In some countries, gender-affirming surgeries are unaffordable, inaccessible, or socially stigmatized.
Meanwhile, in the United States hospitals can refuse to perform gender-affirming surgeries or hormone treatments on the basis of religion. While gender-affirming surgery is widely accepted as “a medically necessary intervention” for people with gender incongruence, a 2018 article in the AMA Journal of Ethics notes that Veterans Health Administration (VHA) policies, which prohibit gender-affirming surgeries at VA facilities or using VA funding, deny “medically necessary care to veterans, causing harm to individual patients and reinforcing discrimination and prejudicial treatment of a minority population.”
In this new study, the authors write that their research “provides timely support for policies that ensure coverage of gender-affirming treatments.” When surgery is denied, they note, individuals can suffer — both physically and mentally.
Objective: Despite professional recommendations to consider gender-affirming hormone and surgical interventions for transgender individuals experiencing gender incongruence, the long-term effect of such interventions on mental health is largely unknown. The aim of this study was to ascertain the prevalence of mood and anxiety disorder health care visits and antidepressant and anxiolytic prescriptions in 2015 as a function of gender incongruence diagnosis and gender-affirming hormone and surgical treatment in the entire Swedish population.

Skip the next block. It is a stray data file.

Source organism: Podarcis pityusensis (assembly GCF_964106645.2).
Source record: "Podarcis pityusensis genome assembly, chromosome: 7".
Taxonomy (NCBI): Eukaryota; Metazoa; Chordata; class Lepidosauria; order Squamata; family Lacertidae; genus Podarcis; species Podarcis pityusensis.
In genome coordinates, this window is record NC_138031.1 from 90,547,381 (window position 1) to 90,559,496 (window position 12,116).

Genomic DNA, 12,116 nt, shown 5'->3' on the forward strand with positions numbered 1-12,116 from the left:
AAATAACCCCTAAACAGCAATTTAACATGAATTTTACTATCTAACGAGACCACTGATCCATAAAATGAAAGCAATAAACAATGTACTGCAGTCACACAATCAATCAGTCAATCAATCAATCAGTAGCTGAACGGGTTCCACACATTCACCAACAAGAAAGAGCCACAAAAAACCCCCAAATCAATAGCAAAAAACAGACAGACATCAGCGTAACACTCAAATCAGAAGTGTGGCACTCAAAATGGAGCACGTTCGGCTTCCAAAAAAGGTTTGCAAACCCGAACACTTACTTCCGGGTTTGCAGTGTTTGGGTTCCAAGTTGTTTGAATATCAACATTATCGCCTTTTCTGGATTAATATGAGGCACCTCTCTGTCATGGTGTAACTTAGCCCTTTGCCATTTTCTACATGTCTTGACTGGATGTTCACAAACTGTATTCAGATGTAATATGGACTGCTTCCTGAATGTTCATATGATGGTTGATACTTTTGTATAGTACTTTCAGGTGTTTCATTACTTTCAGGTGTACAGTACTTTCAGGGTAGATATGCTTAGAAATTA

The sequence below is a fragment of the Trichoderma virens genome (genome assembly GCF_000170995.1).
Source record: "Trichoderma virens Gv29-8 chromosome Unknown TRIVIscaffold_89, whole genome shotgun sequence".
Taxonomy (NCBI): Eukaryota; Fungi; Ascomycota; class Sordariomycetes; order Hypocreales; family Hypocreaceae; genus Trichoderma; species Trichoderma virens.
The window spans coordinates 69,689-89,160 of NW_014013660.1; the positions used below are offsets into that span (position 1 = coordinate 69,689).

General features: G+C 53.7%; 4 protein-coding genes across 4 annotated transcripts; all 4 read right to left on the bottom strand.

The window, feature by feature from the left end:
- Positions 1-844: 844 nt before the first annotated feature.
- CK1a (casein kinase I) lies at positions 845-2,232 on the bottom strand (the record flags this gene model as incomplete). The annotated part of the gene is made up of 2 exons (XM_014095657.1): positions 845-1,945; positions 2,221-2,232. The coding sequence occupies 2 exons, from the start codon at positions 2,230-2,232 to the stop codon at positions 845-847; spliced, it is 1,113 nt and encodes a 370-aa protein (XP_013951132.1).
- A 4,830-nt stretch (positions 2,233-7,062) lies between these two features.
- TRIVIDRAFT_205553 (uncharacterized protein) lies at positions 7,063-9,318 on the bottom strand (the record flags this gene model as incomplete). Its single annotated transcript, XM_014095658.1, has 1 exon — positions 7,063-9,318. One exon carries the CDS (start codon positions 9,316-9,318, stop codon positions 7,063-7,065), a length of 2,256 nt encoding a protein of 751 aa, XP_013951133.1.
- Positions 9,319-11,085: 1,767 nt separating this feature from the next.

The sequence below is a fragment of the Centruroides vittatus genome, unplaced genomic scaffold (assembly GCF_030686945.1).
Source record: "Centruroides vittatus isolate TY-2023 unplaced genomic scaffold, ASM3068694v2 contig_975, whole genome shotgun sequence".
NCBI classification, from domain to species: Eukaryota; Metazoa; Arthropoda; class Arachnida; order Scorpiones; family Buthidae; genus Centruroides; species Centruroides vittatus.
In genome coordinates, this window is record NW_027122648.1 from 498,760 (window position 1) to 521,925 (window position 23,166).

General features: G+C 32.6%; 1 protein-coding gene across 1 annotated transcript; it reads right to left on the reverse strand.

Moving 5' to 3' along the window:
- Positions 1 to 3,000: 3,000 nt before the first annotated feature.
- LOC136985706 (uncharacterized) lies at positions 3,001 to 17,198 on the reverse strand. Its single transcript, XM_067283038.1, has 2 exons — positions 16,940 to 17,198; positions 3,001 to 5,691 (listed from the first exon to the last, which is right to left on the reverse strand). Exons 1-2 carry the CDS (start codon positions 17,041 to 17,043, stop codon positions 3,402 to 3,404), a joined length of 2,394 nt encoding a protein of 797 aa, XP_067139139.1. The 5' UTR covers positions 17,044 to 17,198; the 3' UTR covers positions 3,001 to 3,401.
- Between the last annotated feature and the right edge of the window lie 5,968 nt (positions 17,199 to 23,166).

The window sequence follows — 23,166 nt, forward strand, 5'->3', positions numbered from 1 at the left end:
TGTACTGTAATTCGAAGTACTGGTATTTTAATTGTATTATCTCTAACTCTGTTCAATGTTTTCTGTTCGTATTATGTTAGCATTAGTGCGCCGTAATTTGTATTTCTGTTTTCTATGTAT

Methods: This study used the Swedish Total Population Register (N=9,747,324), linked to the National Patient Register and the Prescribed Drug Register. Among individuals who received a diagnosis of gender incongruence (i.e., transsexualism or gender identity disorder) between 2005 and 2015 (N=2,679), mental health treatment in 2015 was examined as a function of length of time since gender-affirming hormone and surgical treatment. Outcome measures were mood and anxiety disorder health care visits, antidepressant and anxiolytic prescriptions, and hospitalization after a suicide attempt.
Results: Compared with the general population, individuals with a gender incongruence diagnosis were about six times as likely to have had a mood and anxiety disorder health care visit, more than three times as likely to have received pre- scriptions for antidepressants and anxiolytics, and more than six times as likely to have been hospitalized after a suicide attempt. Years since initiating hormone treatment was not significantly related to likelihood of mental health treatment (adjusted odds ratio=1.01, 95% CI=0.98, 1.03). However, increased time since last gender-affirming surgery was as- sociated with reduced mental health treatment (adjusted odds ratio=0.92, 95% CI=0.87, 0.98).
Conclusions: In this first total population study of transgen- der individuals with a gender incongruence diagnosis, the longitudinal association between gender-affirming surgery and reduced likelihood of mental health treatment lends support to the decision to provide gender-affirming surgeries to transgender individuals who seek them.